A new study examining this magnetar giant flare was published in Nature, described as a "true cosmic monster" by the study's co-author Victor Reglero.
The star, designated GRB2001415, is a magnetar, a kind of neutron star with a magnetic field a thousand times greater in strength than other neutron stars. Magnetars often erupt, spewing out energy and radiation in bright flares unpredictably, ending almost as soon as they begin.
GRB2001415 is found in the Sculptor Galaxy, a spiral galaxy located roughly 13 million light-years from Earth. It was detected by the Atmosphere-Space Interactions Monitor (ASIM) instrument aboard the International Space Station (ISS) when it flared on April 15th, 2020.
"Even in an inactive state, magnetars can be 100,000 times more luminous than our sun. But in the case of the flash that we have studied - GRB2001415 - the energy that was released is equivalent to that which our sun radiates in 100,000 years," said Alberto J. Castro-Tirado of the Institute for Astrophysics of Andalucia at the Spanish Research Council.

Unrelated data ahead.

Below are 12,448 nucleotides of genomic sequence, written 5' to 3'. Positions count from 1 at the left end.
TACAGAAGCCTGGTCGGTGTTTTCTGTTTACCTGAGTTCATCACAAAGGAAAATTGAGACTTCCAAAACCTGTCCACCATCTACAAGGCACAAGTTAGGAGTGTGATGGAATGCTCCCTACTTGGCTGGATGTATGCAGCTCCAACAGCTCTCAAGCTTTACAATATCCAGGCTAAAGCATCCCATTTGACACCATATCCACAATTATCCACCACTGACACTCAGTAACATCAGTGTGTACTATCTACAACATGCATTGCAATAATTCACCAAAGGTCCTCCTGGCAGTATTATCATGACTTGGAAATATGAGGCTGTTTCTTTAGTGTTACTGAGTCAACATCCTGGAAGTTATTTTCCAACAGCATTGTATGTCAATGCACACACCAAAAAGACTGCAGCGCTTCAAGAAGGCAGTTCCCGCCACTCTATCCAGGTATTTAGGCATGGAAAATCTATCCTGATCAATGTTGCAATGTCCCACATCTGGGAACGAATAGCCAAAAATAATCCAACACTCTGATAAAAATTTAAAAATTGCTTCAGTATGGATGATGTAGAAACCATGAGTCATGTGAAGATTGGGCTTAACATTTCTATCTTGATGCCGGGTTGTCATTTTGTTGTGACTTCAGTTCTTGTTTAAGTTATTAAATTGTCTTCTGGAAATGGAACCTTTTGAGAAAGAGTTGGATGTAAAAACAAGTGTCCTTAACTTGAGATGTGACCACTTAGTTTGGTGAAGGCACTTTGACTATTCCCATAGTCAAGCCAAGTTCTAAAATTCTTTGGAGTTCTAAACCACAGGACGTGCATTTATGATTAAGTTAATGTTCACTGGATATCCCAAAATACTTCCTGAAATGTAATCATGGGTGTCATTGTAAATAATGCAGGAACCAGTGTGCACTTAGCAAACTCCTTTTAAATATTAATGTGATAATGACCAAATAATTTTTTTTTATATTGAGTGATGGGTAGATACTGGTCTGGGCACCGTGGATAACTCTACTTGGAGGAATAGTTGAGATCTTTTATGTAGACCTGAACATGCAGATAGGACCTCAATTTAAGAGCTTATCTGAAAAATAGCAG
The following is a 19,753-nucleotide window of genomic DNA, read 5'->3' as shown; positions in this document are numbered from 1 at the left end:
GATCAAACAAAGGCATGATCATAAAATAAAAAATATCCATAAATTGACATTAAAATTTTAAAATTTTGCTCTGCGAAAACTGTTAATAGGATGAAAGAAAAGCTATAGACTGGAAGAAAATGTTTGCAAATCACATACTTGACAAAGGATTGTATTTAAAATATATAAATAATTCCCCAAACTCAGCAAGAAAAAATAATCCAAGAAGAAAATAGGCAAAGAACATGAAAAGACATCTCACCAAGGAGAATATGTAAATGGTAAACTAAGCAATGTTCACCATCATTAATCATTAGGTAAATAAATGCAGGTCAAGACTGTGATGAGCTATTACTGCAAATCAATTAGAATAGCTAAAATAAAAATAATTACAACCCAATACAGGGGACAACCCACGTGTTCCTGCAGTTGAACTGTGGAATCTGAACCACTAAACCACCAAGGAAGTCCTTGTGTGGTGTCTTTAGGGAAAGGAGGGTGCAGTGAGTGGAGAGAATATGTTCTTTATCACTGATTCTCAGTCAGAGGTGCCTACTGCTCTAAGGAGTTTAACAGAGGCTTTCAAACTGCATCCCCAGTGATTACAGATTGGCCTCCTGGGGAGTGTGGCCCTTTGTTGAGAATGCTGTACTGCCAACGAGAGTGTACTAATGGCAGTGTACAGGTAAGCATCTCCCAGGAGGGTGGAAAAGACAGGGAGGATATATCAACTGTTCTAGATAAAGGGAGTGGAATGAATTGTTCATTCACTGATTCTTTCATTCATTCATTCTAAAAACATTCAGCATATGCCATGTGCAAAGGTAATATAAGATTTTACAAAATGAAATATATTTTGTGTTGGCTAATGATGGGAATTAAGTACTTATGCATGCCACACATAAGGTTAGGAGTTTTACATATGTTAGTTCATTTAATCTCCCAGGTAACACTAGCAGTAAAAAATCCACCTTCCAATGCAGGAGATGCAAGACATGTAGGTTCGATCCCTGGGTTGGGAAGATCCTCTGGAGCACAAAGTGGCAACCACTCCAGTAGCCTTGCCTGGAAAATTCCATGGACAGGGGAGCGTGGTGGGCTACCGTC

GRB2001415 released this energy throughout a flare lasting 0.16 seconds before the signal detected by ASIM weakened to the point of being indistinguishable from background noise. Artificial intelligence in the ASIM pipeline detected the event, and the study's authors have spent over a year analyzing the two seconds worth of data collected.
You can read more from the study here.